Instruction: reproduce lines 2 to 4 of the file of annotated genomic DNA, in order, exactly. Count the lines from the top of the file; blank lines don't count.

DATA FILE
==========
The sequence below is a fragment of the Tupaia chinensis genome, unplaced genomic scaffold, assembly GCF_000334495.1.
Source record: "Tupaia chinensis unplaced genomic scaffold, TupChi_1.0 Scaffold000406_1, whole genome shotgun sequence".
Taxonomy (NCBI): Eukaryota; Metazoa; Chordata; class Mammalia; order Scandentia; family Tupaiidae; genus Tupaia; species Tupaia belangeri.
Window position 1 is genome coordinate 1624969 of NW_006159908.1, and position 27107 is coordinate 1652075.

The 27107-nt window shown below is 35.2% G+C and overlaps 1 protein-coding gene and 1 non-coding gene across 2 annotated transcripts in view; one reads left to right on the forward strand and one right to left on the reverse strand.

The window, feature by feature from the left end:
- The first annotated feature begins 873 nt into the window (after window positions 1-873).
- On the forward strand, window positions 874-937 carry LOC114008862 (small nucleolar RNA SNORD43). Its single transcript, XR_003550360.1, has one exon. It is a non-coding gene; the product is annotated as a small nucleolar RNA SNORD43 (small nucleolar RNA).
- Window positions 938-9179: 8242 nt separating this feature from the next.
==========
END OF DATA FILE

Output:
Source record: "Tupaia chinensis unplaced genomic scaffold, TupChi_1.0 Scaffold000406_1, whole genome shotgun sequence".
Taxonomy (NCBI): Eukaryota; Metazoa; Chordata; class Mammalia; order Scandentia; family Tupaiidae; genus Tupaia; species Tupaia belangeri.
Window position 1 is genome coordinate 1624969 of NW_006159908.1, and position 27107 is coordinate 1652075.